Later his speech to an insecure, self-praising friend should become a cult scene of cinema. The other star of La Grande Bellezza is Rome itself, putting Sorrentino's work up there with Rossellini's Roma, città aperta and Fellini's La Strada, two of Pope Francis's favourites as I mentioned in the last post (Roma is a lesser, but intriguing, film which I haven't seen since student days, when I didn't quite know what to make of it). Of course I loved it that so many of the places I strode on my noon to evening walk the last time I was there feature: the streets, cloisters and gardens around Santa Sabina on the beloved Aventine, the miraculous false perspectives of Borromini's little passageway in the Palazzo Spada, the low-level walk along the Tiber's edge to the Castel Sant'Angelo. But they're never there as window dressing. The scene which really moved me to tears was when Jep and his sad-eyed new friend Ramona (Sabrina Ferilli)

are given a night tour of the great palaces by a man who has all the keys, thanks to his association with principesse. That truly is supernaturally beautiful.

Agreeing with Emma Simmond's Arts Desk review which inspired me to go see it, I found only one flaw: that at what turned out to be the three-quarter mark - and I hadn't checked how long the film was due to last - there seemed to be a failure of pace. Sure, it's a leisurely meditation, but J was also feeling a slight sense of ennui at that point too. It recovers as the centre of gravity moves from the profane to the sacred in the figure of a mysterious, hundred-and-something saintly nun: far-fetched only if you haven't succumbed to the stranger side (by which I don't mean the St Peter's experience) of Roman religiosity.

And in any case, what would you cut? It's all suffused with that grand beauty which our hero says has too often eluded him in a meandering existence. The original trailer, though of course I want it to show more, captures the two poles of the protagonist's existence rather well.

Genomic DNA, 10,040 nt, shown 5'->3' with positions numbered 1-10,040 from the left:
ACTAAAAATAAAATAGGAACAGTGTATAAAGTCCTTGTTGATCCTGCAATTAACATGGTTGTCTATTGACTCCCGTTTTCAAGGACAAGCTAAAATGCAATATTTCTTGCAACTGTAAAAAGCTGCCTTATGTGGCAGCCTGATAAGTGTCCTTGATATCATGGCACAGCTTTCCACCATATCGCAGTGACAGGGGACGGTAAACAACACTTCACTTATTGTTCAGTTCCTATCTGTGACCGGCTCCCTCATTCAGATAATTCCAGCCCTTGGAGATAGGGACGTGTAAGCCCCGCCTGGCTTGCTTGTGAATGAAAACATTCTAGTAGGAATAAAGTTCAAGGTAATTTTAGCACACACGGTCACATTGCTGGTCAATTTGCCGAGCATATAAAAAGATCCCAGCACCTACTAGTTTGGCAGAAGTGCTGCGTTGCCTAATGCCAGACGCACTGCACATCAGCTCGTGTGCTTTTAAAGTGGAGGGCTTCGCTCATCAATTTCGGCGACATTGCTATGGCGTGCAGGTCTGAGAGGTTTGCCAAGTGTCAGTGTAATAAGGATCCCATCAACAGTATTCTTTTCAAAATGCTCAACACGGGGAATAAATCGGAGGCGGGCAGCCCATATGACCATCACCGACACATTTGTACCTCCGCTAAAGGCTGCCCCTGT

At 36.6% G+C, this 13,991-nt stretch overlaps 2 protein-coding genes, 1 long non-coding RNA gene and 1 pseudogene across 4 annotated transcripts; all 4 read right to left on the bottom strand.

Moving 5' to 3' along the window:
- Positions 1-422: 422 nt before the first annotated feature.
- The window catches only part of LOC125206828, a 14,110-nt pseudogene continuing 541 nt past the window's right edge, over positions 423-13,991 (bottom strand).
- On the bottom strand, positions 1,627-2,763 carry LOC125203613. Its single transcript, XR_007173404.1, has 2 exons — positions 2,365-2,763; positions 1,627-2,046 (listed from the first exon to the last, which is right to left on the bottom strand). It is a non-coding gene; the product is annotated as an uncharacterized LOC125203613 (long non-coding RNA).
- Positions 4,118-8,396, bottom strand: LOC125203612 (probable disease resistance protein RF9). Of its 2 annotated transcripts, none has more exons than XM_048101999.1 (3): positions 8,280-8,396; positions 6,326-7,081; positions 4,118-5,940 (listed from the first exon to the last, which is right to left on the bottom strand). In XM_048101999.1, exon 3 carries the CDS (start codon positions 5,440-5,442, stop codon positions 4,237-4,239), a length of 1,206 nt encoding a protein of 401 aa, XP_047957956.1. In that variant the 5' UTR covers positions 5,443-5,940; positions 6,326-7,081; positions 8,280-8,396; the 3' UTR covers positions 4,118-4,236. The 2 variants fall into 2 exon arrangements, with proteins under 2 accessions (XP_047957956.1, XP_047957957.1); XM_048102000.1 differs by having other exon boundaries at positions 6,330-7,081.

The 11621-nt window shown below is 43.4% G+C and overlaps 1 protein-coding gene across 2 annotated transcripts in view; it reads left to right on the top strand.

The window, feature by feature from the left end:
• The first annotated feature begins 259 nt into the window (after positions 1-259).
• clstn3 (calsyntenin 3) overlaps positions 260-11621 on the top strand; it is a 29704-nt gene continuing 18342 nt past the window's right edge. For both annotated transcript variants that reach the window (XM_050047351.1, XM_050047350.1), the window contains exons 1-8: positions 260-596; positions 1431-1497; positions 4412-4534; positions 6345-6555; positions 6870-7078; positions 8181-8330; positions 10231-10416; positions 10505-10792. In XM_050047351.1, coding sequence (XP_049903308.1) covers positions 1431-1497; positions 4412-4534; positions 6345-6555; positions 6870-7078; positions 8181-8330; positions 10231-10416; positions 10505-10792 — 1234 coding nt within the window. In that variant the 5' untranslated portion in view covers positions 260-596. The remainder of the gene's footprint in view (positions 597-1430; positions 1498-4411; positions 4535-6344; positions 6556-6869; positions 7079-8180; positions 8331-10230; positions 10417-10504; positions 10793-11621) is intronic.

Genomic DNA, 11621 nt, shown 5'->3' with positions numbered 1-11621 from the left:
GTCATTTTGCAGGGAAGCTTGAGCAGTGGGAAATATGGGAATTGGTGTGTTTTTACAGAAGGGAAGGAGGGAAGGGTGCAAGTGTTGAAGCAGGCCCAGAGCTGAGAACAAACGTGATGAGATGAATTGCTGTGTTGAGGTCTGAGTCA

Glad we saw this in the cinema (in the company of a sparse and totally silent crowd). The other I wanted to go see, again courtesy of a five-star Arts Desk review, but which we've had to be content with borrowing from LoveFilm and watched last night, is Pablo Berger's Blancanieves, Spanish silent re-telling of the Snow White story set in the 1920s (and conceived before The Artist, which I still haven't seen).

What a magnificent piece of story-telling, again full of visual riches in every tableau (superb cinematography by Kiko de la Rica). There's a distancing here which prevents much emotional involvement, but it's flawless as a stylistic exercise with, again, stupendous performances, especially from Maribel Verdú as a truly wicked stepmother

and Macarena Garcia as the teethy-smiling lady toreador our Snow White, Carmen, becomes following a life-saving encounter with circus people. Plus a winning debut from a nine year old with no previous experience as the young Carmencita and an enormous, camera-friendly cockerel. No point in my cataloguing the riches and spoiling the surprises: see it, marvel at the aptness of Alfonso de Vilalloga's non-stop score and succumb to the enchantment.

To conclude, first a statistic which I hope will raise a gentle smile: did you know that six out of seven dwarfs aren't Happy? And I leave you with a 39-second trailer for Blancanieves, rapid images accompanied by a touch of theremin - for the evil one, of course - followed by flamenco 1920s style.

8/10 Still in the right area, here's my Arts Desk tribute to Patrice Chéreau, a fitfully great film-maker and an even greater opera director, who died yesterday of lung cancer at the too young age of 68. I have some catching up to do now on his filmography.

Friday 4 October 2013

Parsifal all autumn, Fidelio anew